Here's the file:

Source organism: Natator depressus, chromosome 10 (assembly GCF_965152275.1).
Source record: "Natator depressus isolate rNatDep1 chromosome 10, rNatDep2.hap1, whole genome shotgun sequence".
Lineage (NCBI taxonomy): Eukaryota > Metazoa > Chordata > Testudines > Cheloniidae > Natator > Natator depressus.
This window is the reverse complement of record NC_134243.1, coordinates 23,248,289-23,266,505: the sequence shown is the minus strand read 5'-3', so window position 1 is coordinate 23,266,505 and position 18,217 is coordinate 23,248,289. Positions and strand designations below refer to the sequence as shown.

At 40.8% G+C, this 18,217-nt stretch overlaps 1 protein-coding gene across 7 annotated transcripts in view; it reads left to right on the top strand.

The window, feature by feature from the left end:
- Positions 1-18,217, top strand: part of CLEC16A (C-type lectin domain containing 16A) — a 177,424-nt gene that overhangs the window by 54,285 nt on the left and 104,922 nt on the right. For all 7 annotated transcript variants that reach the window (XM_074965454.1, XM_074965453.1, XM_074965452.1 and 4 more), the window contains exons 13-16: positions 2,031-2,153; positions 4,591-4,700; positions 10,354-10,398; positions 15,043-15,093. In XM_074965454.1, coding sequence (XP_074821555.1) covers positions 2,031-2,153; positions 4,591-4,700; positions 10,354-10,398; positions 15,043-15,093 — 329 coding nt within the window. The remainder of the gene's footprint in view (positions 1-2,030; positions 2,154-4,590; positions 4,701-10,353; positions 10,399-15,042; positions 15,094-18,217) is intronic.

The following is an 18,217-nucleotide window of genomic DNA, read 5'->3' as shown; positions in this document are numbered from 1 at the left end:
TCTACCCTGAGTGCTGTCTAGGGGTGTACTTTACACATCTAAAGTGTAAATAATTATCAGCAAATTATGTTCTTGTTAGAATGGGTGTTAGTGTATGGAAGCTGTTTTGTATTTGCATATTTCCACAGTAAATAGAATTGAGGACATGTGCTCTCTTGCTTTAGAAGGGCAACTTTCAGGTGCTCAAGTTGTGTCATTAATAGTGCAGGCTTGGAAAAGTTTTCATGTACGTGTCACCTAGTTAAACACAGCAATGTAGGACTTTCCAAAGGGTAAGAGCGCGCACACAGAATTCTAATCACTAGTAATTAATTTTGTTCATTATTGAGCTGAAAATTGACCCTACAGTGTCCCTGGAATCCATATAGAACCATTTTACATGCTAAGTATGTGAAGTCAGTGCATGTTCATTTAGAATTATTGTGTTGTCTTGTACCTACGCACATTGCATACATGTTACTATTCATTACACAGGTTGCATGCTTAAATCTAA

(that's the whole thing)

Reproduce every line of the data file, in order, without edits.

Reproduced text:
Source organism: Natator depressus, chromosome 10 (assembly GCF_965152275.1).
Source record: "Natator depressus isolate rNatDep1 chromosome 10, rNatDep2.hap1, whole genome shotgun sequence".
Lineage (NCBI taxonomy): Eukaryota > Metazoa > Chordata > Testudines > Cheloniidae > Natator > Natator depressus.
This window is the reverse complement of record NC_134243.1, coordinates 23,248,289-23,266,505: the sequence shown is the minus strand read 5'-3', so window position 1 is coordinate 23,266,505 and position 18,217 is coordinate 23,248,289. Positions and strand designations below refer to the sequence as shown.

At 40.8% G+C, this 18,217-nt stretch overlaps 1 protein-coding gene across 7 annotated transcripts in view; it reads left to right on the top strand.

The window, feature by feature from the left end:
- Positions 1-18,217, top strand: part of CLEC16A (C-type lectin domain containing 16A) — a 177,424-nt gene that overhangs the window by 54,285 nt on the left and 104,922 nt on the right. For all 7 annotated transcript variants that reach the window (XM_074965454.1, XM_074965453.1, XM_074965452.1 and 4 more), the window contains exons 13-16: positions 2,031-2,153; positions 4,591-4,700; positions 10,354-10,398; positions 15,043-15,093. In XM_074965454.1, coding sequence (XP_074821555.1) covers positions 2,031-2,153; positions 4,591-4,700; positions 10,354-10,398; positions 15,043-15,093 — 329 coding nt within the window. The remainder of the gene's footprint in view (positions 1-2,030; positions 2,154-4,590; positions 4,701-10,353; positions 10,399-15,042; positions 15,094-18,217) is intronic.

The following is an 18,217-nucleotide window of genomic DNA, read 5'->3' as shown; positions in this document are numbered from 1 at the left end:
TCTACCCTGAGTGCTGTCTAGGGGTGTACTTTACACATCTAAAGTGTAAATAATTATCAGCAAATTATGTTCTTGTTAGAATGGGTGTTAGTGTATGGAAGCTGTTTTGTATTTGCATATTTCCACAGTAAATAGAATTGAGGACATGTGCTCTCTTGCTTTAGAAGGGCAACTTTCAGGTGCTCAAGTTGTGTCATTAATAGTGCAGGCTTGGAAAAGTTTTCATGTACGTGTCACCTAGTTAAACACAGCAATGTAGGACTTTCCAAAGGGTAAGAGCGCGCACACAGAATTCTAATCACTAGTAATTAATTTTGTTCATTATTGAGCTGAAAATTGACCCTACAGTGTCCCTGGAATCCATATAGAACCATTTTACATGCTAAGTATGTGAAGTCAGTGCATGTTCATTTAGAATTATTGTGTTGTCTTGTACCTACGCACATTGCATACATGTTACTATTCATTACACAGGTTGCATGCTTAAATCTAA